Written and directed by the generally soulless veteran genre-mechanic Lawrence Kasdan, Mumford is less a midnight fireworks display than a pallid ray of sunshine. Young "Doc" Mumford (Loren Dean) is the most popular shrink in the picture-postcard town of Mumford (don't ask, I won't tell), in the Pacific Northwest. Given that Mumford is a place where everyone knows your name, Doc's methods are a bit unorthodox perhaps even post-Lacanian. He terminates sessions early and summarily rejects a sleazy lawyer (well-oiled Martin Short) as a patient. He makes house calls and tells tales out of school particularly once he's hired to befriend the local cybermogul Skip (boyish Jason Lee).
Dean has a bluff, pushed-in face and a mildly hard-nosed style. The joke of his analytic personality almost works. Mumford is not quite Northern Exposure, but it's basically a sitcom way of knowledge. The near-total absence of narrative tension suggests that Doc Mumford might be engaged in some sort of scam. But then isn't psychoanalysis itself a kind of confidence game? In any case, Mumford has already established himself as the town's guardian angel and most accomplished matchmaker even before he develops a positive chemistry with a young divorcee, Sophie (Hope Davis), suffering a mysterious form of yuppie flu.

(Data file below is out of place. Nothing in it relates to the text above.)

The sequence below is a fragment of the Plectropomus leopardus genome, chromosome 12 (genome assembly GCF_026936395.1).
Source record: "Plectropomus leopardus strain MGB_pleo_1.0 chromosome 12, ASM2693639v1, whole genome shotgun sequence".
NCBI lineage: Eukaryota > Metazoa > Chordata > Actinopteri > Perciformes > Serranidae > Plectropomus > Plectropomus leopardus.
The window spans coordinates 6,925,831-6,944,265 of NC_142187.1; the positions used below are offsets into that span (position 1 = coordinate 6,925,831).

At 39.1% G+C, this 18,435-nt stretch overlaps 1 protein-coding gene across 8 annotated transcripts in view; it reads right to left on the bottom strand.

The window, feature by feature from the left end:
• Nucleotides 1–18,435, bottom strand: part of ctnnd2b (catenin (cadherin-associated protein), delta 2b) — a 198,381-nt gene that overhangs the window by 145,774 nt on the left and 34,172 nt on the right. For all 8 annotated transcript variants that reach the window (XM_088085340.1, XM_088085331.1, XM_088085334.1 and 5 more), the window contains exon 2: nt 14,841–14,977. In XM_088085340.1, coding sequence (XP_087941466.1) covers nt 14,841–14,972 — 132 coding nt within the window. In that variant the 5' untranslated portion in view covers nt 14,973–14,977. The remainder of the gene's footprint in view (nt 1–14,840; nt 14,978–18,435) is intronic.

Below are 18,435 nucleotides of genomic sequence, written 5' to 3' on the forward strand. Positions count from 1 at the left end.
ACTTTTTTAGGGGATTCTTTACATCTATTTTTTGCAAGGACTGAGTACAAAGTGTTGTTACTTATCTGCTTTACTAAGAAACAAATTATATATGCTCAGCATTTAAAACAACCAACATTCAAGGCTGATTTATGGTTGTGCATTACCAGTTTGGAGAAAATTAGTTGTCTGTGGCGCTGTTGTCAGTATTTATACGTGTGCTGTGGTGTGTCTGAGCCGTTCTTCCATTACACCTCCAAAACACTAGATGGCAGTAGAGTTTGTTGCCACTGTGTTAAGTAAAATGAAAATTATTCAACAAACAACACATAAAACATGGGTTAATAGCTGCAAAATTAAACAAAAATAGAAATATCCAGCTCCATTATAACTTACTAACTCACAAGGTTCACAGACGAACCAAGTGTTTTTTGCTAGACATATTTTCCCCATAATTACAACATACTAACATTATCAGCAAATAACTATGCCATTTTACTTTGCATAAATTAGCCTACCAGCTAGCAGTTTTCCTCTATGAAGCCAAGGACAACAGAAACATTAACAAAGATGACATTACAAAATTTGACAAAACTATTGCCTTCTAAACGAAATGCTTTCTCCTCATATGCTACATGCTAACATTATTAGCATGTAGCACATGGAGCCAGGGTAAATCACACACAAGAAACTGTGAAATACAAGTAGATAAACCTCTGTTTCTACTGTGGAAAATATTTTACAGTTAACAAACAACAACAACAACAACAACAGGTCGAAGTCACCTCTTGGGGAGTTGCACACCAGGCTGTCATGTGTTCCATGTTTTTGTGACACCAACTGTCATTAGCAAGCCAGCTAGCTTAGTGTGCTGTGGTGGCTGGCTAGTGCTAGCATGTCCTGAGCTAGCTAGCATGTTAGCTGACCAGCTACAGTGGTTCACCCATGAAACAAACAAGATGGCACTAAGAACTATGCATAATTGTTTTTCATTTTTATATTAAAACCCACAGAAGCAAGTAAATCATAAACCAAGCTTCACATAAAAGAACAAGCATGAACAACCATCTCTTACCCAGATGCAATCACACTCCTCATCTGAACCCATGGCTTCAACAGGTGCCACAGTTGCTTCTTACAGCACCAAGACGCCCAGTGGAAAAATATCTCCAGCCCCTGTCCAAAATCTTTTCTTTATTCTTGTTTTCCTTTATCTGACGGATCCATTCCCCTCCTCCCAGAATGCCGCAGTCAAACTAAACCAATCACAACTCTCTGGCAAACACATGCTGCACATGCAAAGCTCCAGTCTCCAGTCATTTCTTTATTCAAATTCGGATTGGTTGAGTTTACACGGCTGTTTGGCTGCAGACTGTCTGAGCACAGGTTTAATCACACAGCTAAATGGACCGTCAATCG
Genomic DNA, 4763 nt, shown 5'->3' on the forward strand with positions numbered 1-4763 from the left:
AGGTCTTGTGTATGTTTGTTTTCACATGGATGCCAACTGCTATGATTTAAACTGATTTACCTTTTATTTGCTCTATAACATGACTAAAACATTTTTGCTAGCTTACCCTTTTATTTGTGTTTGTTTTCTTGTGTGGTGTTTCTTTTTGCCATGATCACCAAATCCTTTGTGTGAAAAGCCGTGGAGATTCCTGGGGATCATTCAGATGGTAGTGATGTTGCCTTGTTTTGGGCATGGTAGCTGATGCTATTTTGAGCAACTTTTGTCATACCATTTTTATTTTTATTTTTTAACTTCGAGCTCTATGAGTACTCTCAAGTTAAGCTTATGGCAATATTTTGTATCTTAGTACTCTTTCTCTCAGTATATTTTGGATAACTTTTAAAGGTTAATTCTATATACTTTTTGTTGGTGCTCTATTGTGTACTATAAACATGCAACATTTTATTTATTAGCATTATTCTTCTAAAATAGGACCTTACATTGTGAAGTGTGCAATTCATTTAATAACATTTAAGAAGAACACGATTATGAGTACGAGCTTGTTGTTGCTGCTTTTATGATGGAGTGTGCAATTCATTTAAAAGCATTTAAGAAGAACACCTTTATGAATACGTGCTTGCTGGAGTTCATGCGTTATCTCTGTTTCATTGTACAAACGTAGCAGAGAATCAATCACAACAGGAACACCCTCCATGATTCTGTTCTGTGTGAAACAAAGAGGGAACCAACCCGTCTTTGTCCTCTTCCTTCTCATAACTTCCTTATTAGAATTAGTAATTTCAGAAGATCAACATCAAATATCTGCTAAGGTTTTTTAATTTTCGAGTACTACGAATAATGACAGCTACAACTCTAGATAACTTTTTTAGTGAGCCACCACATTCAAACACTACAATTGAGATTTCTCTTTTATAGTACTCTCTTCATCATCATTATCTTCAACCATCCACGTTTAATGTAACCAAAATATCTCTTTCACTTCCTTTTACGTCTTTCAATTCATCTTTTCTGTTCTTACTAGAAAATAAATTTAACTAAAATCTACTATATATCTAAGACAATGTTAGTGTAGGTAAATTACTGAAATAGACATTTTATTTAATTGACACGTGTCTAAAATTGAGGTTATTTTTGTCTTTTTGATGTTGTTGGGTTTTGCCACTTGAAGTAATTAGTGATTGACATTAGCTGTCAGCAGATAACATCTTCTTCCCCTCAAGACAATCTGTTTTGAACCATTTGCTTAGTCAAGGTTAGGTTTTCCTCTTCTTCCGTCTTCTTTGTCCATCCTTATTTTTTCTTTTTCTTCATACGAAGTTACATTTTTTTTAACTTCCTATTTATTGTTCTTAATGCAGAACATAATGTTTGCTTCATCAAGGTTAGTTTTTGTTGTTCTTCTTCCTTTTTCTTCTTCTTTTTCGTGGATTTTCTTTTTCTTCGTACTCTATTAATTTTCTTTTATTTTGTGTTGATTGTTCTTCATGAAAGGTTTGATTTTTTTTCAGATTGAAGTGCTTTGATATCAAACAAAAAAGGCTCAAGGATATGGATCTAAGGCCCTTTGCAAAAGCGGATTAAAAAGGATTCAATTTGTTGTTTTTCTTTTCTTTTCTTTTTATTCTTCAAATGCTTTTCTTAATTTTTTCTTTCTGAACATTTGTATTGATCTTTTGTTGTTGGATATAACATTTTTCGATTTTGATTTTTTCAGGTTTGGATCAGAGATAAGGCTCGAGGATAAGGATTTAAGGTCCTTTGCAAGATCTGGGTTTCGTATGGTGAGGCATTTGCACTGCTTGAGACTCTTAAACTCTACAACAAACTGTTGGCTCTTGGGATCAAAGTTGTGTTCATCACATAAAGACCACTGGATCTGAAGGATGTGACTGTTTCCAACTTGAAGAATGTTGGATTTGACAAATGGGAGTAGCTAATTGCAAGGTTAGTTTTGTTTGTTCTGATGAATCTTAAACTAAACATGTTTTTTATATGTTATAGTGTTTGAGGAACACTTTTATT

Spontaneously applauded by the press in Toronto, Mumford is good for a few chuckles and not nearly as egregious or cloying as it might have been. Like last year's Pleasantville, it's a pro-Hollywood allegory. A charismatically self-confident fake who is everything to everyone, Doc is the idealized embodiment of popular entertainment. He can cure one patient of her addiction to trashy magazines, while treating another through an infusion of other trashy magazines. (Given his underlying "don't dream, be it" ideology, it would be interesting to see how the good doctor would have counseled Teena Brandon.)
Written and directed by Lawrence Kasdan
A Touchstone release
Entertainment gives and entertainment takes away. Appropriately, Mumford's secret identity is exposed by a real television show, Unsolved Mysteries. The movie's most magical shot has the shrink walking out into the small-town night and sensing the tele-glow of simultaneous awareness all around him. There's no unconscious in this town, just a wonderful collective illusion. This movie might have been made to illustrate the Frankfurt School koan that mass culture is psychoanalysis in reverse.
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